Wednesday, September 28, 2011

The Mathematics of Robison's Males

I'm not sure if anyone has remarked on this yet (someone should have by now—it's pretty obvious), but John Elder Robison's observation that most families with an autistic child have more boys than girls is almost certainly true. It's not a mystery, it's simple mathematics.

Start with the assumption that on average every newborn has a 50% chance of being male and a 50% chance of being female. Then add the assumption that on average every autistic newborn has an 80% chance of being male and a 20% chance of being female. In the absence of other information, the following two scenarios will emerge as mathematical results:

  • Given that a family has at least one autistic child, the family will likely have more males than females.
  • Given that a family has no autistic child, the family will likely have more females than males.

The effect is more pronounced (and thus more readily observable) in the first scenario. But this gets balanced by the fact that the second scenario is far more common.

Note that when we ask questions such as what is the male/female ratio in families given that at least one child has autism, we are in the land of conditional probabilities. A 50/50 male/female ratio is fine if there are no other conditions, but by saying that the family has (or does not have) a child with autism, you are creating conditional probabilities, and in this case those conditional probabilities do not come out to be 50/50.

It's easiest to see the phenomenon in families that have at least one child with autism. Some of those families will have only one child. In that case, we know that the one child has autism and so 80% of those families will have more males than females and 20% of those families will have more females than males.

With two children, we have two cases to consider. In one case, one of the children has autism (80% male/20% female) and one does not (roughly 49.7% male/50.3% female). Put those odds together and you will find that about 39.8% of such families have more males than females, 50.1% have equal sex distribution, and 10.1% have more females than males. The other case is that both children have autism, and in this case it comes out as 64% have more males than females, 32% have equal sex distribution, and 4% have more females than males.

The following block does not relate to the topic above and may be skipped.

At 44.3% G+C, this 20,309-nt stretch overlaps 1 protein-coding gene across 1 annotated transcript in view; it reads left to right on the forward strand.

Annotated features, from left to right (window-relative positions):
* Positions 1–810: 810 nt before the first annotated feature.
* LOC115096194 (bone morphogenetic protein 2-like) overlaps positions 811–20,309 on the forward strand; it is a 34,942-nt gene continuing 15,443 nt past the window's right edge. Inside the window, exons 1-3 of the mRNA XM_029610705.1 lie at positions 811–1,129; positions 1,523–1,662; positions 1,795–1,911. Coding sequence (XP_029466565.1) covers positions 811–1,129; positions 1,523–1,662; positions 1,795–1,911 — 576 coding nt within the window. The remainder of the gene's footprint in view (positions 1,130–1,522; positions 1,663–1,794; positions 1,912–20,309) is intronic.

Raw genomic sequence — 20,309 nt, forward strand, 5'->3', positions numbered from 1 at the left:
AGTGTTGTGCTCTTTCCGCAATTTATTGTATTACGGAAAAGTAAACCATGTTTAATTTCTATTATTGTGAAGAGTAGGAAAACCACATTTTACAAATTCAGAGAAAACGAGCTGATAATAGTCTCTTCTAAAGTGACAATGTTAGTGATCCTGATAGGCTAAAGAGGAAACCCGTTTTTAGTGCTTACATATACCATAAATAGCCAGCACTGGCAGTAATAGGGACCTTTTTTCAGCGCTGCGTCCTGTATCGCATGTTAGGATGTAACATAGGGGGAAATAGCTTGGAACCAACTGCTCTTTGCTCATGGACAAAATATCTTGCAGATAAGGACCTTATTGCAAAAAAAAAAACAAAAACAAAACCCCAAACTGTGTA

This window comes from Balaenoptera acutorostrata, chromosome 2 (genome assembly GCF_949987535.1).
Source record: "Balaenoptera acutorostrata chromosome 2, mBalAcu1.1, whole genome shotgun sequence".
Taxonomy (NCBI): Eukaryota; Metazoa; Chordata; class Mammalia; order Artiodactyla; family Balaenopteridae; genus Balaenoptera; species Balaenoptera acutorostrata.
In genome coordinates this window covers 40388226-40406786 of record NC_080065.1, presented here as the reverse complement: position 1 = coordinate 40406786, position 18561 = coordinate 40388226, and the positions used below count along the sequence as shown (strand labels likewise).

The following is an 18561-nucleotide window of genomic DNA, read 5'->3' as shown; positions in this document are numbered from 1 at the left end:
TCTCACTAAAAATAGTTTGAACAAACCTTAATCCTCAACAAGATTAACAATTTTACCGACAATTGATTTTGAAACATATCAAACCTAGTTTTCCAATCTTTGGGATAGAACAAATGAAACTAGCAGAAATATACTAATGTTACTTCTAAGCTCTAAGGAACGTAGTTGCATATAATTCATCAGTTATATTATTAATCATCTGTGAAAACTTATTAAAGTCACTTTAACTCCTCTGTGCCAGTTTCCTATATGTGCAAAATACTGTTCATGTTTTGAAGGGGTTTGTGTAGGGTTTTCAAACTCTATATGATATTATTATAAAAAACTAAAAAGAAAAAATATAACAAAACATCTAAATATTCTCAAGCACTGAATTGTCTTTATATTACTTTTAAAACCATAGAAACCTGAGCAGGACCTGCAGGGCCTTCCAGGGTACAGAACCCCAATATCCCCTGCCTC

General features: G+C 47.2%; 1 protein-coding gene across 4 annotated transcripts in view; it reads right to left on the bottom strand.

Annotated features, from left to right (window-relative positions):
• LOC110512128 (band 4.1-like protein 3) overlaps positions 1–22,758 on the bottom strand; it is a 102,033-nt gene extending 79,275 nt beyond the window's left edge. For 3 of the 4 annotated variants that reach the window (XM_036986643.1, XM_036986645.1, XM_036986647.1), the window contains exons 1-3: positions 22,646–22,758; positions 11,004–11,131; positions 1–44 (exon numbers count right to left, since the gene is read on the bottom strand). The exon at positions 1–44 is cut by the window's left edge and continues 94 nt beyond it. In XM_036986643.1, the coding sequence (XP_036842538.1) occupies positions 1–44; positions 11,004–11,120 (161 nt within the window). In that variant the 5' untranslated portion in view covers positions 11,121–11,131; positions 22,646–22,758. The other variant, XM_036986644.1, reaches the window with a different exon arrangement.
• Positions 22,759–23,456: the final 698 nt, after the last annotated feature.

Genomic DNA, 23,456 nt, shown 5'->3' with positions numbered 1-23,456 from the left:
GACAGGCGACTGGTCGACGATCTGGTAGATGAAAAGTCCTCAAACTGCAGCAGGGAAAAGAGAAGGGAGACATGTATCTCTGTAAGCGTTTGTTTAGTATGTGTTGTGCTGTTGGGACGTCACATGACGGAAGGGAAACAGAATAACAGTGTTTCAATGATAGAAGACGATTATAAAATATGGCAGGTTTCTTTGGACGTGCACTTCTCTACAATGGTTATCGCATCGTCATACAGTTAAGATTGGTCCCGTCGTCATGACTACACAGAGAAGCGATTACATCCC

For families with more than two children with at least one of them having autism, the calculations will be similar with similar results: the odds will always be greater that the family has more male children than female children. Again, there is nothing mysterious about this outcome, it's just simple mathematics.

In contrast to all these scenarios, we will have the situations where the family does not have a child with autism. In all those instances, the results will skew slightly towards having more females in the family than males. The numbers aren't as dramatic in these scenarios, but of course we have to keep in mind that these families are far more common than the families who have at least one autistic child.

This example is a good reminder that science is based on a foundation of logic and mathematics. I see an awful lot of scientific work that appears to be fine as far as the scientific technique goes but is utterly abysmal when it comes to the underlying logic and mathematics. In other words, even if you do RCTs out the ass, if the work is still based on lousy logic and lousy mathematics, then the science is going to be lousy too.


Socrates said...


Robison needs to get his coat and leave the building.

eaucoin said...

I'm afraid this is just another case of being able to use statistics to prove anything. I have five daughters, and three are on the spectrum somewhere. In fertility studies, the theory is that a male has more chance of being conceived at the peak of a woman's fertility. I can see this as a distinct possibility because my husband and I were trying to avoid pregnancy and did manage to space our children adequately (2 are three years apart, 2 are 2 1/2 years apart) as a result of our not quite perfect application of natural family planning. Among my siblings, the two worst afflicted did not find a partner and did not reproduce. Those who had lesser spectrum symptoms had afflicted children at a rate of about one in three, but those who did not seem to be on the spectrum had one of six affected children (if we weren't fond of large families, I would have no data to base this on). Our family would have made a good study--I am one of fourteen and there are now over 50 grandchildren. But I'm sure we represent a fairly large contingent, since only one grandchild is nonverbal and he is the only one who was diagnosed with autism. This is the difficulty with relying on the current statistics.